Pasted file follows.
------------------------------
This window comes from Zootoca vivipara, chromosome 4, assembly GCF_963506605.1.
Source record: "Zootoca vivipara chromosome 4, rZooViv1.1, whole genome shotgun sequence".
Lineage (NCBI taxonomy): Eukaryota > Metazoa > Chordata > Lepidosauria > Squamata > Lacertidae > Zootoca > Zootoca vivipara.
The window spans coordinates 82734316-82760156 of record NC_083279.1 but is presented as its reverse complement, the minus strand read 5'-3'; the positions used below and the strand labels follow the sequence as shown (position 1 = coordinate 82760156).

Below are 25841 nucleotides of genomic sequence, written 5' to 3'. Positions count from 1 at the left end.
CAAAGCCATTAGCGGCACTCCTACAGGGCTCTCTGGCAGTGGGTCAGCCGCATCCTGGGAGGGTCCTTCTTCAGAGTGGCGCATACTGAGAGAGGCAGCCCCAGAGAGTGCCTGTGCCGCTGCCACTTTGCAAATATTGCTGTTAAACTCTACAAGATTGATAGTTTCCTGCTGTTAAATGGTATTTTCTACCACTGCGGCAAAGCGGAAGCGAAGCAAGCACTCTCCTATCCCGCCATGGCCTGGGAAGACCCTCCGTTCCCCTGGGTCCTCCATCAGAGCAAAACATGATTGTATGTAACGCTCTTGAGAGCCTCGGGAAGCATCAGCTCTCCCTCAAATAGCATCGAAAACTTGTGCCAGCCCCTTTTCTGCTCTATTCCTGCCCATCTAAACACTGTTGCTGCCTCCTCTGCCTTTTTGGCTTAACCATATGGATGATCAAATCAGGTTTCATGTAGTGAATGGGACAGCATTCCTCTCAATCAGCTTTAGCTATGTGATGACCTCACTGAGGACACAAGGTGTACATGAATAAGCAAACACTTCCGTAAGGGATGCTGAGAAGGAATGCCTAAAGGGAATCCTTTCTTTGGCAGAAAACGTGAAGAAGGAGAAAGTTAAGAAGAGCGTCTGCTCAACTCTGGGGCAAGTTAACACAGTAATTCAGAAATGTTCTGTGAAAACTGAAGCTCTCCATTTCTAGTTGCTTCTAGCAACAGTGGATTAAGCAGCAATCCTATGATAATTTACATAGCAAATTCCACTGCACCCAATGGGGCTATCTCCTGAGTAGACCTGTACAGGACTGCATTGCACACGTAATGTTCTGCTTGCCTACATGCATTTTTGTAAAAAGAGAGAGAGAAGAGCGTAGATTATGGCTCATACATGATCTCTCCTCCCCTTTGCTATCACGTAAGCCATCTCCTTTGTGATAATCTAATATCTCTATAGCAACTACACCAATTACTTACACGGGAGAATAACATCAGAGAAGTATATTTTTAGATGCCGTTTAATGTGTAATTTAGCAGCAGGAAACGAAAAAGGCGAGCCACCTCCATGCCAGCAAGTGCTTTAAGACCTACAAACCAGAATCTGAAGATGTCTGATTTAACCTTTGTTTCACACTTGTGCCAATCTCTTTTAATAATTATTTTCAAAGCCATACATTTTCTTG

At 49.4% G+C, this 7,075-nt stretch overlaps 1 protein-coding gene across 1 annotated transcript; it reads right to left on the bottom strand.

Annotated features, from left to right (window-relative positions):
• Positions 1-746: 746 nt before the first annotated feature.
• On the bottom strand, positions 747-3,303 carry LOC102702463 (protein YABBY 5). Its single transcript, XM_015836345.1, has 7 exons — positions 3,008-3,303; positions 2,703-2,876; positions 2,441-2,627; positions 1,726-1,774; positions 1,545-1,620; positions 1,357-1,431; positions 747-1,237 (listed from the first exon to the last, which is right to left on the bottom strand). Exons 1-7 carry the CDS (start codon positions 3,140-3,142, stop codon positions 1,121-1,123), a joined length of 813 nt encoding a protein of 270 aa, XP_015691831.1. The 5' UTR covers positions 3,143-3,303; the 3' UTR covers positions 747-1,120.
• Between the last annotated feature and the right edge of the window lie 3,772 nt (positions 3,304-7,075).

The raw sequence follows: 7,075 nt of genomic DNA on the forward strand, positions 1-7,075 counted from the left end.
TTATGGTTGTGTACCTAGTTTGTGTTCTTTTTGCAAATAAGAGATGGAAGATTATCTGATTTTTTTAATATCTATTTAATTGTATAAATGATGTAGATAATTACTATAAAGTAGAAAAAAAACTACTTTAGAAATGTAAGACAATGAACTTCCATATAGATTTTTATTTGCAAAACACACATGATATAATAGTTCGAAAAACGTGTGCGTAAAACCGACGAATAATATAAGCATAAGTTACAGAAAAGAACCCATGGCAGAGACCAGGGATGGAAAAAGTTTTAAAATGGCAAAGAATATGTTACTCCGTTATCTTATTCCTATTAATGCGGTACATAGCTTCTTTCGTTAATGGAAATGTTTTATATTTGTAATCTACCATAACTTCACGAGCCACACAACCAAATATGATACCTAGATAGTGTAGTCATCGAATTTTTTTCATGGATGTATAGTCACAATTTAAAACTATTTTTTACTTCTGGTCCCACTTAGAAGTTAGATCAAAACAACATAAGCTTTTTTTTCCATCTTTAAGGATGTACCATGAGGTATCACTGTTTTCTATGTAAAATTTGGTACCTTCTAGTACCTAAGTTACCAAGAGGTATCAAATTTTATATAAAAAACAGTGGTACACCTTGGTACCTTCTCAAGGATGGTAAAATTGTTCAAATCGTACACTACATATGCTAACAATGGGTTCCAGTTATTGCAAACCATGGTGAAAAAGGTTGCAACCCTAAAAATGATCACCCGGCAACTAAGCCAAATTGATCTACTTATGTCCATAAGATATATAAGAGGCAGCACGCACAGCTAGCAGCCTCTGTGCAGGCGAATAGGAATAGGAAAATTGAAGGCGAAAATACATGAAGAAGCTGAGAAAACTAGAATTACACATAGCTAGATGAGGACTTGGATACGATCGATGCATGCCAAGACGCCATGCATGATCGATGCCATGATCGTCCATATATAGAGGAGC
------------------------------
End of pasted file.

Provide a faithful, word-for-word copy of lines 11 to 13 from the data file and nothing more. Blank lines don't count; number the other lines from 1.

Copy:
• Between the last annotated feature and the right edge of the window lie 3,772 nt (positions 3,304-7,075).

The raw sequence follows: 7,075 nt of genomic DNA on the forward strand, positions 1-7,075 counted from the left end.
TTATGGTTGTGTACCTAGTTTGTGTTCTTTTTGCAAATAAGAGATGGAAGATTATCTGATTTTTTTAATATCTATTTAATTGTATAAATGATGTAGATAATTACTATAAAGTAGAAAAAAAACTACTTTAGAAATGTAAGACAATGAACTTCCATATAGATTTTTATTTGCAAAACACACATGATATAATAGTTCGAAAAACGTGTGCGTAAAACCGACGAATAATATAAGCATAAGTTACAGAAAAGAACCCATGGCAGAGACCAGGGATGGAAAAAGTTTTAAAATGGCAAAGAATATGTTACTCCGTTATCTTATTCCTATTAATGCGGTACATAGCTTCTTTCGTTAATGGAAATGTTTTATATTTGTAATCTACCATAACTTCACGAGCCACACAACCAAATATGATACCTAGATAGTGTAGTCATCGAATTTTTTTCATGGATGTATAGTCACAATTTAAAACTATTTTTTACTTCTGGTCCCACTTAGAAGTTAGATCAAAACAACATAAGCTTTTTTTTCCATCTTTAAGGATGTACCATGAGGTATCACTGTTTTCTATGTAAAATTTGGTACCTTCTAGTACCTAAGTTACCAAGAGGTATCAAATTTTATATAAAAAACAGTGGTACACCTTGGTACCTTCTCAAGGATGGTAAAATTGTTCAAATCGTACACTACATATGCTAACAATGGGTTCCAGTTATTGCAAACCATGGTGAAAAAGGTTGCAACCCTAAAAATGATCACCCGGCAACTAAGCCAAATTGATCTACTTATGTCCATAAGATATATAAGAGGCAGCACGCACAGCTAGCAGCCTCTGTGCAGGCGAATAGGAATAGGAAAATTGAAGGCGAAAATACATGAAGAAGCTGAGAAAACTAGAATTACACATAGCTAGATGAGGACTTGGATACGATCGATGCATGCCAAGACGCCATGCATGATCGATGCCATGATCGTCCATATATAGAGGAGC